Eden Exchange: What kind of support team do you have in place at Harry Helper?
Nataly Tormey: Harry Helper is run by myself and one other person who helps with recruitment. I then have an online portal that trains individual licensed educators.
I run online workshops and engage with people via a help desk. I then empower my licensed providers to become volunteer team leaders. I also draw support from an insane amount of industry and business mentors.
I utilise technology a lot. I have a national team, 39 in Harry Helper and 60 in ParentMedic. Managing 100 people on my own meant I had to build a team around me and use online technology to share education and support with strong systems in place. This has been done and it works.
Eden Exchange: Can you tell us a bit more about some key achievements and challenges the company has encountered so far? Do you see any potential future challenges?
Nataly Tormey: Some of our key achievements include:
- Summer Safety Program (free!)
- Appearance on The Circle on Channel 9
- Convention with key industry friends (president of Australian ChildCare Alliance and CEO of Early Learning Australia)
- Significant industry acknowledgement
- We’ve taught 3,000 kids and 14,000 families
The challenges? We need more man-power to keep the wheels turning!
Eden Exchange: What’s the best thing about your job? What drives you to do what you do?
Nataly Tormey: I am improving health, but in a way that has never been seen before. I commercialise a product, I teach health in a way that is not traditional. The results may seem subtle, but they will change lives as well as save them. On top of that, all of these impacts are going to continue into future generations to come. Why wouldn’t I love what I do?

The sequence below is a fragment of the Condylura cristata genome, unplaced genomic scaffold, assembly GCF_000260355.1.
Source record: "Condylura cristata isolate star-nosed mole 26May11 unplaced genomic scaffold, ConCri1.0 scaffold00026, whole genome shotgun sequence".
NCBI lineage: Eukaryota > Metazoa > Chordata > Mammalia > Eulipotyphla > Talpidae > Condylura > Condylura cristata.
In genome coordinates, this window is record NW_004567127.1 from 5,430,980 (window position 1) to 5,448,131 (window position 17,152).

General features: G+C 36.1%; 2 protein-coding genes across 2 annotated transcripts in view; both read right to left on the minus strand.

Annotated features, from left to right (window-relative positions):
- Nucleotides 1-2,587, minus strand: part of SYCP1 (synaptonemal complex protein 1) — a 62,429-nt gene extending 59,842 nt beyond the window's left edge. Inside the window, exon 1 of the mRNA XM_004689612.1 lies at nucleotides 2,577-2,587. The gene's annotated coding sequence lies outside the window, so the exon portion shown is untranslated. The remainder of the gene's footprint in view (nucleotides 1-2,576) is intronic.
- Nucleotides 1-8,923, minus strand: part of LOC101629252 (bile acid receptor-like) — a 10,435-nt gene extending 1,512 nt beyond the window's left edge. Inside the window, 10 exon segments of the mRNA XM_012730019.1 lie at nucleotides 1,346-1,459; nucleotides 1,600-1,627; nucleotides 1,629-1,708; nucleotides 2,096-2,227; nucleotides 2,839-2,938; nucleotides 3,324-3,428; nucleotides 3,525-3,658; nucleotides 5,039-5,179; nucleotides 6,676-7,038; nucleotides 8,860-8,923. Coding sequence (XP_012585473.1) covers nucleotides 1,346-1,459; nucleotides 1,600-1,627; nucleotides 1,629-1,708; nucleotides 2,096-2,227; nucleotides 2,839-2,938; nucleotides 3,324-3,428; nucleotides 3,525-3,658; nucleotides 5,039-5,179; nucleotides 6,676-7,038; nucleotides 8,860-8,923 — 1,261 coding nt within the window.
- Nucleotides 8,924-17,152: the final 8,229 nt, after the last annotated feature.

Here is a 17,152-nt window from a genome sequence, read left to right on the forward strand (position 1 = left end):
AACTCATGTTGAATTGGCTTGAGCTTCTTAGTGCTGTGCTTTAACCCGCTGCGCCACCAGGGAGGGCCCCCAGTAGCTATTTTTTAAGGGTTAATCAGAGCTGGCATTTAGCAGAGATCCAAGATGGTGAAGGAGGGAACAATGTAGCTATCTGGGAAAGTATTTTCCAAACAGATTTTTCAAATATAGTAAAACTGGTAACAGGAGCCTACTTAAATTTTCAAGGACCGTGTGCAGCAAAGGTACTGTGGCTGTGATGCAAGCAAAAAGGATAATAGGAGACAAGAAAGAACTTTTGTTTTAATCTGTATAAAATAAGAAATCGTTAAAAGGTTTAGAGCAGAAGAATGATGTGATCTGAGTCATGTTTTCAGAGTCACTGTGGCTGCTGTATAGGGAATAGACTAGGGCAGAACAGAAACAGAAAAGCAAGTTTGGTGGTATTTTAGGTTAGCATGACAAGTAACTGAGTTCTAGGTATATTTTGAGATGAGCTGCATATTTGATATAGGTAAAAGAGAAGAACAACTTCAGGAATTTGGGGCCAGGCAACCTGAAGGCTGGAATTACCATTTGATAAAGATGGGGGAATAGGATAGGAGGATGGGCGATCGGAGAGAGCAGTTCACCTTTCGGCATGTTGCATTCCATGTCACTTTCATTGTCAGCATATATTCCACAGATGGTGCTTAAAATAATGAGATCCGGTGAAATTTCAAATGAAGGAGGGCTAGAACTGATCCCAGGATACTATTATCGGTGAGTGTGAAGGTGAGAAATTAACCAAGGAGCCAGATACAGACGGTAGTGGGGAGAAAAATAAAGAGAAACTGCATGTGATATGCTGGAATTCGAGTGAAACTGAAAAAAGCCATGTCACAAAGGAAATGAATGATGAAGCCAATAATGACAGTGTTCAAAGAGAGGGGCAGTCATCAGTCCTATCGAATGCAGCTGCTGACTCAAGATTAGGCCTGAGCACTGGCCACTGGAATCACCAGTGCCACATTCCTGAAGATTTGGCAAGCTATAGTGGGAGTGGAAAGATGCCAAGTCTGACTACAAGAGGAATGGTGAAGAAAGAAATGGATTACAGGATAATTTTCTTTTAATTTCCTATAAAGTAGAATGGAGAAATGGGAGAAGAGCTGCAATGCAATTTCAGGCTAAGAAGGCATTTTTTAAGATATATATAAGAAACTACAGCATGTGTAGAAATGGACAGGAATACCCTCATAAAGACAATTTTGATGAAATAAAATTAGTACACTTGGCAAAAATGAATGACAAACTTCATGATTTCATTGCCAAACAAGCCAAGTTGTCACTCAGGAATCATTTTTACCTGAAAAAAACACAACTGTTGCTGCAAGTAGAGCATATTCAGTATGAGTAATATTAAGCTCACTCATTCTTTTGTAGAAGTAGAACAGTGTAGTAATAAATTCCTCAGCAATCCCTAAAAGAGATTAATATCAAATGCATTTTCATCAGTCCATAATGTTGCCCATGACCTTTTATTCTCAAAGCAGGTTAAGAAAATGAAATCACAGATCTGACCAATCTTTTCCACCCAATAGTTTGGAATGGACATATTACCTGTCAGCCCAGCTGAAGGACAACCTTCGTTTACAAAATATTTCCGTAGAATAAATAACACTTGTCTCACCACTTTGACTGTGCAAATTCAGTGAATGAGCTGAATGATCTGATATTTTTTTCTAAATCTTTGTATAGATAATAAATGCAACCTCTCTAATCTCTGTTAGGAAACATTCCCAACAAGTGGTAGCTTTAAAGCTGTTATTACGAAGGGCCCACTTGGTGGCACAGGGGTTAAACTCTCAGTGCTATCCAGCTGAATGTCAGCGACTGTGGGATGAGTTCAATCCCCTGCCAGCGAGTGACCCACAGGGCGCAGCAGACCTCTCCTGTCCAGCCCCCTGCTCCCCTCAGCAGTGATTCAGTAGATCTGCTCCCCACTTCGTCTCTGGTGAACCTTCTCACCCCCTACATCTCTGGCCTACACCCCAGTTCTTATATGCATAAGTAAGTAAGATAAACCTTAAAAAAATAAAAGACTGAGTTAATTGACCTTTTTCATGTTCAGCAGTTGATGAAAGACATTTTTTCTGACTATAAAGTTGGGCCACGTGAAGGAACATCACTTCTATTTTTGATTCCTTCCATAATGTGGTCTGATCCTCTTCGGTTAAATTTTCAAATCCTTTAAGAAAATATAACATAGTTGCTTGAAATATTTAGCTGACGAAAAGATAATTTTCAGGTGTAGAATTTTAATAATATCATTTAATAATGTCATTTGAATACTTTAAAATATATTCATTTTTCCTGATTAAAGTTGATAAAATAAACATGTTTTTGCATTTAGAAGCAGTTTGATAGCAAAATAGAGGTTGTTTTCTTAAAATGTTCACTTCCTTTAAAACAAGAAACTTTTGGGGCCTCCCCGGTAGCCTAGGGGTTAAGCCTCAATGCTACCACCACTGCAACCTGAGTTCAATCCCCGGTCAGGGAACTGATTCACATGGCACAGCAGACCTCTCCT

Eden Exchange: Thank you, Nataly, it’s been a pleasure.
About Harry Helper:
Imagine a generation of empathic, proactive, helpful young people, with the skills and confidence to make a difference. That’s what we’re doing – and we invite you to join us.
We’re giving children the confidence to help, through age-appropriate education in first aid, health, and wellbeing. We are the only early learning education program delivering incursions for 3-5 year olds in health, first aid, safety and wellbeing.
We deliver this service through our network of Harry Helper businesses. We use a unique business model that empowers our business owners just as much as it empowers the kids we teach.
Harry Helpers are licenced businesses run by passionate educators who’ve completed rigorous training.